Homemade Preserves: The Best Tips to Fix Screwed Up Jams & Jellies

Aug 9, 2013
Veronica Brandy

best tip for Homemade Jam and JellyStrawberries, raspberries, blackberries, figs… Summer is this time of year when there is so much fresh produce! If you went picking berries or had a crush at your farmer market and you end up with lots of gorgeous strawberries, you know it brings a sense of accomplishment to make your own homemade jams. What’s better than sharing your jams and jellies with your friends and family?

But it’s not always easy to do. A jam or jelly is obtained by cooking fruit with an equivalent weight of sugar, an acidic ingredient and pectin. It is a matter of dosage and cooking method. Sometimes, recipes are not always explicit, or your stove doesn’t heat as the recipe developer intended, few elements can disturb the good process. So to avoid ending up with a semi-disaster, here are a few tips if things don’t turn as you expected:

My jam is too thick
If your jam turns out too thick, here’s what to do: Before you put it in the jars, just heat 1 or 2 cups of grape juice (or any other fruit juice or neutral taste, like apple) to boiling.  Gradually pour the fruit juice and stir it in until you obtain the desired consistency, then go back to canning.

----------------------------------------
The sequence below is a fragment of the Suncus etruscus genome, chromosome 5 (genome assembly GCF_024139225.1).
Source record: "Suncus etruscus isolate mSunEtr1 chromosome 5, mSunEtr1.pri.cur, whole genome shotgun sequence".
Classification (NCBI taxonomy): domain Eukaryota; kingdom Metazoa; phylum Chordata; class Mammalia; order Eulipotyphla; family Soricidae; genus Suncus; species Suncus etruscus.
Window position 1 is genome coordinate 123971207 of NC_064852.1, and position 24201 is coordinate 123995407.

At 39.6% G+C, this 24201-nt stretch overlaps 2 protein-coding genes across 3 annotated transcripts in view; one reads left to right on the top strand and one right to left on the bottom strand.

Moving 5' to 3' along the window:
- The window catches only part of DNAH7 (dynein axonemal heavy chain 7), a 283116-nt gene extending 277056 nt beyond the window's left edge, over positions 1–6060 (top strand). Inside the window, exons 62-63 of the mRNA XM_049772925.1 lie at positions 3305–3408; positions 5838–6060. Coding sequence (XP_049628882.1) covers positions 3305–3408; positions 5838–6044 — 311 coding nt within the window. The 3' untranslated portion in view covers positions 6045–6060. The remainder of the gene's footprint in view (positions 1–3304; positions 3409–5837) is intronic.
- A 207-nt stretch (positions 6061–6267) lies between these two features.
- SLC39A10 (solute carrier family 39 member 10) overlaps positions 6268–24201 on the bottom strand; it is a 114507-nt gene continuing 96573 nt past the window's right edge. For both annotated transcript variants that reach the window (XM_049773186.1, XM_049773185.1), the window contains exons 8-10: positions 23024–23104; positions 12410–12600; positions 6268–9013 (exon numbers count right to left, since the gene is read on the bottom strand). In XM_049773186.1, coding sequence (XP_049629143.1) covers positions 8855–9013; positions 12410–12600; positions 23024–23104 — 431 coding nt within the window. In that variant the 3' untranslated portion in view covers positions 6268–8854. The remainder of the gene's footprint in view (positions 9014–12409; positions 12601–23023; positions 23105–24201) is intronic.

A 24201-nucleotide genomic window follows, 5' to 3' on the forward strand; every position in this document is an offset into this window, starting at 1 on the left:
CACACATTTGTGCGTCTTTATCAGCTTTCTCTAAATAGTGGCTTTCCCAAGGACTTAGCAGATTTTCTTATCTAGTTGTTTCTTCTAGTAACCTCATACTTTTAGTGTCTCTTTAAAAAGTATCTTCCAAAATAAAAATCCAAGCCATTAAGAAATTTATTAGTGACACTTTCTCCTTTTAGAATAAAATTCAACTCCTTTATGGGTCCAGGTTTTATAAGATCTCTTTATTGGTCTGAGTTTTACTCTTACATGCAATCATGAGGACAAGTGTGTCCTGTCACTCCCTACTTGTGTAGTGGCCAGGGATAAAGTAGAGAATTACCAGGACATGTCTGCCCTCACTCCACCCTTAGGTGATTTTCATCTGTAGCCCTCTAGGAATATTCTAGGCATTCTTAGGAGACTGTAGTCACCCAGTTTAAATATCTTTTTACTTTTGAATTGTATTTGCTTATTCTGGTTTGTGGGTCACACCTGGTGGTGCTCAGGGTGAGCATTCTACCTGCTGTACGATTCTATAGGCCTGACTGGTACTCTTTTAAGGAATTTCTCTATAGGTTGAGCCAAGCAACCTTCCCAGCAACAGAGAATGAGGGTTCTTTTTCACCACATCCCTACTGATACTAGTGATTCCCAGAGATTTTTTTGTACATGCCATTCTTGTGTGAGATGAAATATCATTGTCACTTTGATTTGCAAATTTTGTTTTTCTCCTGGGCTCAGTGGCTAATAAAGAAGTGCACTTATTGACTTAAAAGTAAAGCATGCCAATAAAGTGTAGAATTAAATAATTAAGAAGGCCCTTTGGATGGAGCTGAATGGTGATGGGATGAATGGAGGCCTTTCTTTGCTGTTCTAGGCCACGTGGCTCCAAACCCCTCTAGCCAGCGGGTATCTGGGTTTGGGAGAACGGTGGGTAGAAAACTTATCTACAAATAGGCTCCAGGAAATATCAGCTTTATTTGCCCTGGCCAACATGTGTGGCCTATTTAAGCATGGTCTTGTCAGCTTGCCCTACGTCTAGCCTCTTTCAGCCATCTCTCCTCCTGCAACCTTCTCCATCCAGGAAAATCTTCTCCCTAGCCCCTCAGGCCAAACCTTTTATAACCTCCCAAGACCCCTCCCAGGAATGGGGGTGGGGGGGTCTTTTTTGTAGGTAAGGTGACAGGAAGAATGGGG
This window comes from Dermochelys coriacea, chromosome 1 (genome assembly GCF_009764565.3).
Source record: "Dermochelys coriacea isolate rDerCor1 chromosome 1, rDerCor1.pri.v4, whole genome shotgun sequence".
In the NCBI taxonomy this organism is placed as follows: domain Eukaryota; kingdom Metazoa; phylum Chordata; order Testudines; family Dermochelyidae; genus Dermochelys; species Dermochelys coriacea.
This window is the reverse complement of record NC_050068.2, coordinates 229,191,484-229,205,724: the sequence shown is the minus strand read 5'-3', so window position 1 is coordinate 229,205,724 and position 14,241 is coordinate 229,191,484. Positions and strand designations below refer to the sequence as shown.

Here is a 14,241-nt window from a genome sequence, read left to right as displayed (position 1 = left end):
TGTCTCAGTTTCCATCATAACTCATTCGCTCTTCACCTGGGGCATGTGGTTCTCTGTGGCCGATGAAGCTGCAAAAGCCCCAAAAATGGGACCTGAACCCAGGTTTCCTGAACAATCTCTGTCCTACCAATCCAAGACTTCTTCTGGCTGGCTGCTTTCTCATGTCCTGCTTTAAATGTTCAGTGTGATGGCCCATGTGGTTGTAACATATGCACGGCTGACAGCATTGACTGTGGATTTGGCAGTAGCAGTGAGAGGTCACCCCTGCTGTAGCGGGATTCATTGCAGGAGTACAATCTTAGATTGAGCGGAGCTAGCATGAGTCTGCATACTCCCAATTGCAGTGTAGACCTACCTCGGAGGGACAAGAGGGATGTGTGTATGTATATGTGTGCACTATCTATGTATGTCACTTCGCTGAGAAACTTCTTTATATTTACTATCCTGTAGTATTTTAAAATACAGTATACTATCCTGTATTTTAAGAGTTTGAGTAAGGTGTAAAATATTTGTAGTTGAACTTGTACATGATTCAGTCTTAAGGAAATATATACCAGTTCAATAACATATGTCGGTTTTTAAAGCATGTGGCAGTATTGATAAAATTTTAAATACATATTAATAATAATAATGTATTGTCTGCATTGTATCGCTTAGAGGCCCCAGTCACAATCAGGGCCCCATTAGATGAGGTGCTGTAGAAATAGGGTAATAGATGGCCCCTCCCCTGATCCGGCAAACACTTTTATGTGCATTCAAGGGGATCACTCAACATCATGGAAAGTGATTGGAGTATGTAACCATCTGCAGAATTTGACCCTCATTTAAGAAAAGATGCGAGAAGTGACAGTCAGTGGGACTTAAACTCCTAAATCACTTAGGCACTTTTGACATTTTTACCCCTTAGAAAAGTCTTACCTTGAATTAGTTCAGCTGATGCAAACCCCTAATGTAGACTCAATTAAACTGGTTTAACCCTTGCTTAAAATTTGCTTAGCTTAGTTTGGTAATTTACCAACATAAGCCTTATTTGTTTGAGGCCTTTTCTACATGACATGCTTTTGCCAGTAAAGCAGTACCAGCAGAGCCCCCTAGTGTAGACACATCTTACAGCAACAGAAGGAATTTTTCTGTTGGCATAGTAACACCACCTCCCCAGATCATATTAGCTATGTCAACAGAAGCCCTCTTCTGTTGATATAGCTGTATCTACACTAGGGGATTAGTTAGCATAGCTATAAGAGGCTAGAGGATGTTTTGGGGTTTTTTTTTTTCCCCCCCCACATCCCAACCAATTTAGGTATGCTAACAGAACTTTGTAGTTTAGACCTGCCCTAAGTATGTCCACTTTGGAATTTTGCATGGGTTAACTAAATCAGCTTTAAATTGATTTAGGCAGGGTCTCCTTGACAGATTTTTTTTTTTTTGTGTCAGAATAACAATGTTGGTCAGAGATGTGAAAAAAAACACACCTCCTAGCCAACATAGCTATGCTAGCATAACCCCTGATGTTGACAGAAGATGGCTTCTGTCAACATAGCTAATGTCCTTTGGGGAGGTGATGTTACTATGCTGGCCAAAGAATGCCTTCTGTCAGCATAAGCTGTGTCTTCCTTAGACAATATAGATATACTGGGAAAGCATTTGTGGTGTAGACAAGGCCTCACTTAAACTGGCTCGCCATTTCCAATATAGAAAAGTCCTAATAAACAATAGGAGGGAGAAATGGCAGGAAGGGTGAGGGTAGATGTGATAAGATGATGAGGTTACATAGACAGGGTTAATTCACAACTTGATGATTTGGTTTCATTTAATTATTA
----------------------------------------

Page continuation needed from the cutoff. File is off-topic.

My jam is too runny, what to do?
If your jam turns too runny, it certainly lacks pectin. Avoid putting more sugar based pectin bought in supermarket because it could make your jam way to sweet. use sugar less pectin or better: quartered apples instead, there core contains more pectin, and you can remove them easily after cooking. Re-heat the jam you have to fix, a good boil is necessary to blend acidity, pectin and sugar together.

You can also use agar agar, but use it cautiously; no more than 1g for 1kg fruit. This vegetal setting agent is very strong, it’s used for delicate jelly dessert, panacotta and other culinary preparations.

My jam is too sweet
When you use sweet fruit like quince, kiwi, peach, or pear, you can add an acidifying agent such as lemon juice to prevent the formation of sugar crystals. The lemon juice will also give an attractive colors and a firmer texture when cooked. You can also use currant juice, or a little vinegar. Be careful not to use low-sugar pectin when a recipe calls for pectin because you may end-up almost doubling the volumes of sugar!

My jam is overcooked
If your preparation is overcooked, try adding a little boiling water and stir well to melt the sugar crystals. Note that what is cooked cannot be uncooked. The hardness is due to sugar that caramelize. So if you don’t succeed in melting the jam with liquid, think about another use, like cookies filling, blending with cottage cheese…

About the cooking time and preparation
Contrary to a persistent idea, jam doesn’t need to cook more than 30 minutes. It is important to stir the jam throughout cooking to prevent it from setting completely. Think that cooking times on recipes are always estimates. When the recipe gives an amount of time for you to let the jam cook, know that is only an approximate time. You have to watch out and use your judgement. One of the most important things when making jam is make sure you have all your ingredients premeasured into cups and ready to add, before you even begin. It is important that you add the ingredients at the right time and not over cook the jam.

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